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BROKEN HILL tragedy of 1915 was an answer to the call for Jihad

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Just over 100 years ago on 11 November 1914 – the Ottoman Sultan Mehmed V, and caliph of all Muslims, who had earlier signed a treaty with Germany, declared a holy war against Great Britain and her allies, “the mortal enemies of Islam”.

The ruler of the Ottoman Empire, Ottoman Sultan Mehmed V, and caliph of all Muslims called for Jihad.

The Turkish sultan’s call was answered in Egypt and Mesopotamia, and in Broken Hill, Australia where two “Turks” launched a suicide mission (jihad) under their homemade Turkish flag.

The target they had chosen for their Jihad suicide mission was a train of 40 open ore wagons carrying more than 1200 holiday-makers.

The picnickers initially thought that the shots were being discharged in honour of the train’s passing, but once their companions started falling, the reality sank in. Four people died as a result, police were called in. A 90 minute gun battle ensued during which armed members of the public arrived to join the police and military.  An eyewitness later stated that Gool had stood with a white rag tied to his rifle but was cut down by gunfire. He was found with 16 wounds. The mob would not allow Abdullah’s body to be taken away in the ambulance. Later that day both bodies were disposed of in secret by the police.

 DETAILS:”Each New Year’s Day the local lodge of the Manchester Unity Order of Oddfellows held a picnic at Silverton. Three kilometres out of town, the Muslims, Gool and Abdullah positioned themselves on an embankment located about 30 metres from the tracks. As the train passed they opened fire with two rifles, discharging 20 to 30 shots.Gool and Mullah Abdullah made their way from the train towards the West Camel camp where they lived. On the way they killed Alfred E. Millard who had taken shelter in his hut. By this time the train had pulled over at a siding and the police were telephoned. The police contacted Lieutenant Resch at the local army base who despatched his men. When police encountered Gool and Abdullah near the Cable Hotel, the pair shot and wounded Constable Mills. Gool and Abdullah then took shelter within a white quartz outcrop, which provided good cover. A 90-minute gun battle followed, during which armed members of the public arrived to join the police and military. By the end of the battle very little shooting came from the pair and most of it was off target, leading Constable Ward to conclude that Mullah Abdullah was already dead and Gool was wounded.

James Craig, a 69-year-old occupant of a house behind the Cable Hotel, resisted his daughter’s warning about chopping wood during a gun battle and was hit by a stray bullet and killed. He was the fourth to die.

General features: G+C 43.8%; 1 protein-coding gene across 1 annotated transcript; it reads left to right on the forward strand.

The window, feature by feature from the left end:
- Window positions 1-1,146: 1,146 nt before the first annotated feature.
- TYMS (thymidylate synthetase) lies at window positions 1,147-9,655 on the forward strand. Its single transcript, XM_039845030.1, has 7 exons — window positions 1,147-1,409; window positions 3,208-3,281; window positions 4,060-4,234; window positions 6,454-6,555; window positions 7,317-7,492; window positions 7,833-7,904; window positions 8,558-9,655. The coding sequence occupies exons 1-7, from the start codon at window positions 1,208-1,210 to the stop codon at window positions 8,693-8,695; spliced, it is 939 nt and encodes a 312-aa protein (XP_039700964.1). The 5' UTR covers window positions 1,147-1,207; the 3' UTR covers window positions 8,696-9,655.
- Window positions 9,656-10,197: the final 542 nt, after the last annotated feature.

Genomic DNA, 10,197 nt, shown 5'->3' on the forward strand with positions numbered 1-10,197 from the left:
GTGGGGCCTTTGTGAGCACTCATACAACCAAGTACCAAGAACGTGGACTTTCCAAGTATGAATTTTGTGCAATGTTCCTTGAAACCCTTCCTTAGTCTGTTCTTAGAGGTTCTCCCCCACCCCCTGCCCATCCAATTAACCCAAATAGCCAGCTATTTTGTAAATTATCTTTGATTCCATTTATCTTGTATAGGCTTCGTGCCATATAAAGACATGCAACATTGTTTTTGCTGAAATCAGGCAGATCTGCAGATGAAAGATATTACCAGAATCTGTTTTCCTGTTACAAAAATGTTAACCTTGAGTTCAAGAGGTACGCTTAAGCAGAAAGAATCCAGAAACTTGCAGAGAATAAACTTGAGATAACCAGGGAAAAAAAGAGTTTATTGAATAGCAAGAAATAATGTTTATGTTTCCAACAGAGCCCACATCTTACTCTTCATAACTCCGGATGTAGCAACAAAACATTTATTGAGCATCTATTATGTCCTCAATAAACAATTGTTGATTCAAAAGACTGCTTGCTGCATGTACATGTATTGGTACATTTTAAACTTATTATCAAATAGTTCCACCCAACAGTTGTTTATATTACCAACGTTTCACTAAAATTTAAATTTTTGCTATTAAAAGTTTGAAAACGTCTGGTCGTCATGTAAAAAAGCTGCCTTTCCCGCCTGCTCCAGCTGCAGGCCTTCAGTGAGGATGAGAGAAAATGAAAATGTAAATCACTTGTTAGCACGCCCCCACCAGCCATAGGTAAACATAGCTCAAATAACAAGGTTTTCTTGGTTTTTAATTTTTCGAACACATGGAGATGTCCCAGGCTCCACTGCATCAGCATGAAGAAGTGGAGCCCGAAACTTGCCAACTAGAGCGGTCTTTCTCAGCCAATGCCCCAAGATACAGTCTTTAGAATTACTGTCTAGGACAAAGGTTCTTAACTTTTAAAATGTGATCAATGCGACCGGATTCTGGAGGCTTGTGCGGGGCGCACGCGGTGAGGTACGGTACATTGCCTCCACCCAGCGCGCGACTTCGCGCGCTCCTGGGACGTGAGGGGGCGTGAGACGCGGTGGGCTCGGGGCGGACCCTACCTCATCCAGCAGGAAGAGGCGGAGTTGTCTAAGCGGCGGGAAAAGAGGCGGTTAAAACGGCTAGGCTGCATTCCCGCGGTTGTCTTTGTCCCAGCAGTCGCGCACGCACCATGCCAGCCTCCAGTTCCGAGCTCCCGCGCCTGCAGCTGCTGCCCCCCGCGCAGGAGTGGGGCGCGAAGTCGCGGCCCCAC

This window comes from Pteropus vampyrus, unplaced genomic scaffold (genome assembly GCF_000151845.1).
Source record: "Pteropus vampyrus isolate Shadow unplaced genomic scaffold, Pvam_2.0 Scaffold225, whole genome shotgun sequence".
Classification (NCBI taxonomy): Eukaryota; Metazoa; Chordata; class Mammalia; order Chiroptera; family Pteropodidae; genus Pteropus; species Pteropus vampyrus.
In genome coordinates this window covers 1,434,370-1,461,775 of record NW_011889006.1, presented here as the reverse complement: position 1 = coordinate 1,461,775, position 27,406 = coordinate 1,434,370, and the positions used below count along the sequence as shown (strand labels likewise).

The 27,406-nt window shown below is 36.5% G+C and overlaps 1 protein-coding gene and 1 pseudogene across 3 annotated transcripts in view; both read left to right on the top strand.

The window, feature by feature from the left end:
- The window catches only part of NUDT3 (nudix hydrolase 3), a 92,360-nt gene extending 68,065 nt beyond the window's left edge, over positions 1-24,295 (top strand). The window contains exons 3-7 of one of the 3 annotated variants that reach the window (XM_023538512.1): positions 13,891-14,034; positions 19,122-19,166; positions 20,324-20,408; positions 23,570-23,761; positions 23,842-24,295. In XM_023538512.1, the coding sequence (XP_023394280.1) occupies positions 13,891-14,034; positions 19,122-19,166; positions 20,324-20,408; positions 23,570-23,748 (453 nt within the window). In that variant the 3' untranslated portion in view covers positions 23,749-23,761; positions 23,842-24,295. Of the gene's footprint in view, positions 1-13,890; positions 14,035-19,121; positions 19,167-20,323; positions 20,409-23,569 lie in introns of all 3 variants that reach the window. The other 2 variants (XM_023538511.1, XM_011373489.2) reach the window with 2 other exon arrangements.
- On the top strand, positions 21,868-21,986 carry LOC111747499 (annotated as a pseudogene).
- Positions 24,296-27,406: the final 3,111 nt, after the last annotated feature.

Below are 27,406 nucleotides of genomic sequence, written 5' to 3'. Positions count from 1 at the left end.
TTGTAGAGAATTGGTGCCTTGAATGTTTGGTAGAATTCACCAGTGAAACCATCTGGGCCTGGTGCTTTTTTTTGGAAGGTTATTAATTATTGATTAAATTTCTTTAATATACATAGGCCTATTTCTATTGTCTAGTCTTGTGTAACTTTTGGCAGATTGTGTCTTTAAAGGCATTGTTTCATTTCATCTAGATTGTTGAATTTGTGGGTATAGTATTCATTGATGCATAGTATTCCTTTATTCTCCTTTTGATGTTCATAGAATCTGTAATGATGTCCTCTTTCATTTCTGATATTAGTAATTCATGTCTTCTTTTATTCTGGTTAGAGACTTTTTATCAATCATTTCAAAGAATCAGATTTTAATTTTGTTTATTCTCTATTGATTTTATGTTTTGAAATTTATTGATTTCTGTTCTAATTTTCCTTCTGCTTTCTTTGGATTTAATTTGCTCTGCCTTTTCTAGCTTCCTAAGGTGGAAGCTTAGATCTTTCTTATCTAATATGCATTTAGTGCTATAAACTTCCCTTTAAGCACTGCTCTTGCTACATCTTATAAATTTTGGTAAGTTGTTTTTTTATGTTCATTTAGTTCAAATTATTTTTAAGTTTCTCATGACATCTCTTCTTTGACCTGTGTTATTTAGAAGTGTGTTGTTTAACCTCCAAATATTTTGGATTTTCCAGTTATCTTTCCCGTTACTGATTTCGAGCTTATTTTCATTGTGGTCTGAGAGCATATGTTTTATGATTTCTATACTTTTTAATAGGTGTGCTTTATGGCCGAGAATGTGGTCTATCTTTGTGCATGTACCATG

At “one o’clock a rush took place to the Turks’ stronghold”. An eyewitness later stated that Gool had stood with a white rag tied to his rifle but was cut down by gunfire. He was found with 16 wounds. The mob would not allow Abdullah’s body to be taken away in the ambulance. Later that day both bodies were disposed of in secret by the police.” —Wiki Leaks.

NEWSPAPER REPORT: “Dressed in their freshly laundered best summer clothes, some holding parasols, hundreds of lighthearted men, women and children chatted and waved as the train jolted forward and headed out towards the desert. Australia had been at war since August 1914 – many of these picnickers had brothers, fathers and sons in the Commonwealth Expeditionary Force that only weeks before had reached Suez. Yet this was a day to forget absent ones. On that Saturday morning, few places on earth were as peaceful as the red landscape surrounding Broken Hill, or so remote.

 
The two turbaned men continued to fire at the train, ducking down after each shot to reload or to take cover in case anyone shot back. But no one shot back. No one had any idea what was going on.
Two girls yelled “Happy New Year!” at the spectacle of two dark men in red jackets and frost-white turbans. They imagined the shots were being fired in honour of the passing train.
A guard of honour. A stone. Children taking pot shots at rabbits. Each wagonload formed its own interpretation.
One passenger, registering two men lying on the embankment above the pipeline trench, assumed that something was wrong with the water pipe – a leak? – and these men were attending to it.
 
Then a dairyman’s 17-year-old daughter, Alma Priscilla Cowie, standing beside her boyfriend, Clarence O’Brien, slumped to the floor. When O’Brien reached out to hold her, he saw that the back and top of her head had been blown away.
 
The two soldiers of Allah were not Turks, but British passport-holders from India’s north-west frontier, a region now divided between Afghanistan and Pakistan.
 
The younger was the ice-cream seller, Badsha Mahomed Gül, a thoughtful 39-year-old Afridi. Born in the mountainous Tirah region, Gül had come to Australia as a cameleer. When the camel business declined, he had worked in a silver mine until the outbreak of war, and was laid off after all contracts with the German smelters were cancelled.
Three days after the tragedy, a confession was discovered, tucked under a rock and written in a mixture of Urdu and Dari, in which, astoundingly, Gül claimed to have visited Turkey four times – and even to have enlisted in the sultan’s army. He wished he’d still been in Turkey when war broke out, he told his companion-in-arms Mullah Abdullah.”

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